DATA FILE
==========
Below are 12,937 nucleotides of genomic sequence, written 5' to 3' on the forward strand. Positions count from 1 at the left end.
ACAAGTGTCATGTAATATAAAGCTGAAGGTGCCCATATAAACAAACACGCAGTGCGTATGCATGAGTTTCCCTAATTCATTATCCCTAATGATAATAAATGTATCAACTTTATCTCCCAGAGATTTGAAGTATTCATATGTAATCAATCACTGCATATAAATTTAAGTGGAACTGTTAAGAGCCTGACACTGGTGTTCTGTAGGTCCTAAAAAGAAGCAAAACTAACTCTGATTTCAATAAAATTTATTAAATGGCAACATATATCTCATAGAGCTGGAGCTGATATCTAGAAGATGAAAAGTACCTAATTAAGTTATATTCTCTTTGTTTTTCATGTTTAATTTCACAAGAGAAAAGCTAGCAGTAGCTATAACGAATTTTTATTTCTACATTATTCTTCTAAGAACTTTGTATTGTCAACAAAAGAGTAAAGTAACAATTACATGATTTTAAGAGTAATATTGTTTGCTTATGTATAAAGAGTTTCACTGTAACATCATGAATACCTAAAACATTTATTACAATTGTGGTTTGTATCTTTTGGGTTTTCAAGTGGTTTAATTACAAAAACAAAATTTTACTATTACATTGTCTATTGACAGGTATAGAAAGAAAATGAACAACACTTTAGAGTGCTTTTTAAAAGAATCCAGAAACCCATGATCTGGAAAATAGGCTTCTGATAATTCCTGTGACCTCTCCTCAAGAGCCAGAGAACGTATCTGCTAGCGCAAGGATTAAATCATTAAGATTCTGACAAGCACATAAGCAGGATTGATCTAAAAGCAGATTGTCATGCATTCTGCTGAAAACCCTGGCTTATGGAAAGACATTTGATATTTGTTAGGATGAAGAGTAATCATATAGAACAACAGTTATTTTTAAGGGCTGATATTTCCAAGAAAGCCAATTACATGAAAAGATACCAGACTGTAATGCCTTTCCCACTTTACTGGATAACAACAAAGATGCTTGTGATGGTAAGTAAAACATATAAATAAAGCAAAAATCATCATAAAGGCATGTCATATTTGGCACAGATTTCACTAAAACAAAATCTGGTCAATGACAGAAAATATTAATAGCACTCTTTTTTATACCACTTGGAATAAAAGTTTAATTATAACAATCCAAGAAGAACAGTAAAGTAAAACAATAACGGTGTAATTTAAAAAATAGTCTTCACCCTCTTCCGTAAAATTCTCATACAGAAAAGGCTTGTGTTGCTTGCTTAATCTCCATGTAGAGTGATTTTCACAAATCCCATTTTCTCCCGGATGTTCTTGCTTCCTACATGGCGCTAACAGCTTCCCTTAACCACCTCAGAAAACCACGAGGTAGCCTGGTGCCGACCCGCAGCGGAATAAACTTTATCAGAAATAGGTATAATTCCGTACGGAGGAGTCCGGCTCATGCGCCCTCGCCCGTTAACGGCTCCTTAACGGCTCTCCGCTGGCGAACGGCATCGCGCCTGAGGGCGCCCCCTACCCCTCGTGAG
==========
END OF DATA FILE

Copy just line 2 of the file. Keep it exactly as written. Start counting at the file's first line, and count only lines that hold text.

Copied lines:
ACAAGTGTCATGTAATATAAAGCTGAAGGTGCCCATATAAACAAACACGCAGTGCGTATGCATGAGTTTCCCTAATTCATTATCCCTAATGATAATAAATGTATCAACTTTATCTCCCAGAGATTTGAAGTATTCATATGTAATCAATCACTGCATATAAATTTAAGTGGAACTGTTAAGAGCCTGACACTGGTGTTCTGTAGGTCCTAAAAAGAAGCAAAACTAACTCTGATTTCAATAAAATTTATTAAATGGCAACATATATCTCATAGAGCTGGAGCTGATATCTAGAAGATGAAAAGTACCTAATTAAGTTATATTCTCTTTGTTTTTCATGTTTAATTTCACAAGAGAAAAGCTAGCAGTAGCTATAACGAATTTTTATTTCTACATTATTCTTCTAAGAACTTTGTATTGTCAACAAAAGAGTAAAGTAACAATTACATGATTTTAAGAGTAATATTGTTTGCTTATGTATAAAGAGTTTCACTGTAACATCATGAATACCTAAAACATTTATTACAATTGTGGTTTGTATCTTTTGGGTTTTCAAGTGGTTTAATTACAAAAACAAAATTTTACTATTACATTGTCTATTGACAGGTATAGAAAGAAAATGAACAACACTTTAGAGTGCTTTTTAAAAGAATCCAGAAACCCATGATCTGGAAAATAGGCTTCTGATAATTCCTGTGACCTCTCCTCAAGAGCCAGAGAACGTATCTGCTAGCGCAAGGATTAAATCATTAAGATTCTGACAAGCACATAAGCAGGATTGATCTAAAAGCAGATTGTCATGCATTCTGCTGAAAACCCTGGCTTATGGAAAGACATTTGATATTTGTTAGGATGAAGAGTAATCATATAGAACAACAGTTATTTTTAAGGGCTGATATTTCCAAGAAAGCCAATTACATGAAAAGATACCAGACTGTAATGCCTTTCCCACTTTACTGGATAACAACAAAGATGCTTGTGATGGTAAGTAAAACATATAAATAAAGCAAAAATCATCATAAAGGCATGTCATATTTGGCACAGATTTCACTAAAACAAAATCTGGTCAATGACAGAAAATATTAATAGCACTCTTTTTTATACCACTTGGAATAAAAGTTTAATTATAACAATCCAAGAAGAACAGTAAAGTAAAACAATAACGGTGTAATTTAAAAAATAGTCTTCACCCTCTTCCGTAAAATTCTCATACAGAAAAGGCTTGTGTTGCTTGCTTAATCTCCATGTAGAGTGATTTTCACAAATCCCATTTTCTCCCGGATGTTCTTGCTTCCTACATGGCGCTAACAGCTTCCCTTAACCACCTCAGAAAACCACGAGGTAGCCTGGTGCCGACCCGCAGCGGAATAAACTTTATCAGAAATAGGTATAATTCCGTACGGAGGAGTCCGGCTCATGCGCCCTCGCCCGTTAACGGCTCCTTAACGGCTCTCCGCTGGCGAACGGCATCGCGCCTGAGGGCGCCCCCTACCCCTCGTGAG